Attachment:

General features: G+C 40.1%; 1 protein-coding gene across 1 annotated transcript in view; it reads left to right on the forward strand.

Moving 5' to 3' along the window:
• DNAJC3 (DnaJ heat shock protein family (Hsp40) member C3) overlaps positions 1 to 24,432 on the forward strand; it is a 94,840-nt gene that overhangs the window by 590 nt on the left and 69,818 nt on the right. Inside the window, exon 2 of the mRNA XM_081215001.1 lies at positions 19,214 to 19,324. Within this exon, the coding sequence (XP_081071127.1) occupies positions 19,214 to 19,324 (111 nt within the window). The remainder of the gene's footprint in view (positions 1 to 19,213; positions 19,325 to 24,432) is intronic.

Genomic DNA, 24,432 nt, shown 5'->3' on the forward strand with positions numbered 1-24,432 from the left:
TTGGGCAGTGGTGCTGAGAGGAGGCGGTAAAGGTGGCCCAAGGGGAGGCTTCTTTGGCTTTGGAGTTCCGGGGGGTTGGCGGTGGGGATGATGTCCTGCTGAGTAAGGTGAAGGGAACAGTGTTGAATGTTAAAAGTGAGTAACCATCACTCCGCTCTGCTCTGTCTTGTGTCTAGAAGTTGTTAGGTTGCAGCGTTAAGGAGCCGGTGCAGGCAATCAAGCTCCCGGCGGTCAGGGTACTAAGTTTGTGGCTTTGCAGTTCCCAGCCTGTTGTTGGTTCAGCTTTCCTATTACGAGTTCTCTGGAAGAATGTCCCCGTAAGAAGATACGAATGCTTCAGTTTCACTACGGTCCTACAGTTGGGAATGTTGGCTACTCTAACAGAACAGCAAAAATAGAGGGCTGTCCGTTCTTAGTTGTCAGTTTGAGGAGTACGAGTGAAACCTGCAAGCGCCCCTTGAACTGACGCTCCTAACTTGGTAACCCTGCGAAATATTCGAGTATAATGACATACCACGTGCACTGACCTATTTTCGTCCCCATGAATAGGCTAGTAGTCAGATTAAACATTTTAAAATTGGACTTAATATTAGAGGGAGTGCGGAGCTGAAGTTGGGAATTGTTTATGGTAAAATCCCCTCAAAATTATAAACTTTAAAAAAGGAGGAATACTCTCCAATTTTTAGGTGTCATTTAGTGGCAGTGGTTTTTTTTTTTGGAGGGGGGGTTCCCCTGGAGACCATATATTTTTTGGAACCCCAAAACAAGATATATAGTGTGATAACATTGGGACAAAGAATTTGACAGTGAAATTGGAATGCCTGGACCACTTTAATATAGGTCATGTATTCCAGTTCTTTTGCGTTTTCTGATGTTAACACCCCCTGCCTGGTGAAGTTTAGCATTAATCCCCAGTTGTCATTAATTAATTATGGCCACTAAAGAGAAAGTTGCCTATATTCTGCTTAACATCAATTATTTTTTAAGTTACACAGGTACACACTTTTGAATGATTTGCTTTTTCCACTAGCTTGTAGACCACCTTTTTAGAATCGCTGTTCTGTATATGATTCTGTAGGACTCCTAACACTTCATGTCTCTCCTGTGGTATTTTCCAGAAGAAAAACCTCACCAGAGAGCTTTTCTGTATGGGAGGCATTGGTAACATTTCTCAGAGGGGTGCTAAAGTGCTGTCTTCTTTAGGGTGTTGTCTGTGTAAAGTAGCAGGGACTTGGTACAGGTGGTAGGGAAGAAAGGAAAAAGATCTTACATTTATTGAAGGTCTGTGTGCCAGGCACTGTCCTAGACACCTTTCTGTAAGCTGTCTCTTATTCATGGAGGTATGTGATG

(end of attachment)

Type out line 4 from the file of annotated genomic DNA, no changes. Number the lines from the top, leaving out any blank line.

Genomic DNA, 24,432 nt, shown 5'->3' on the forward strand with positions numbered 1-24,432 from the left: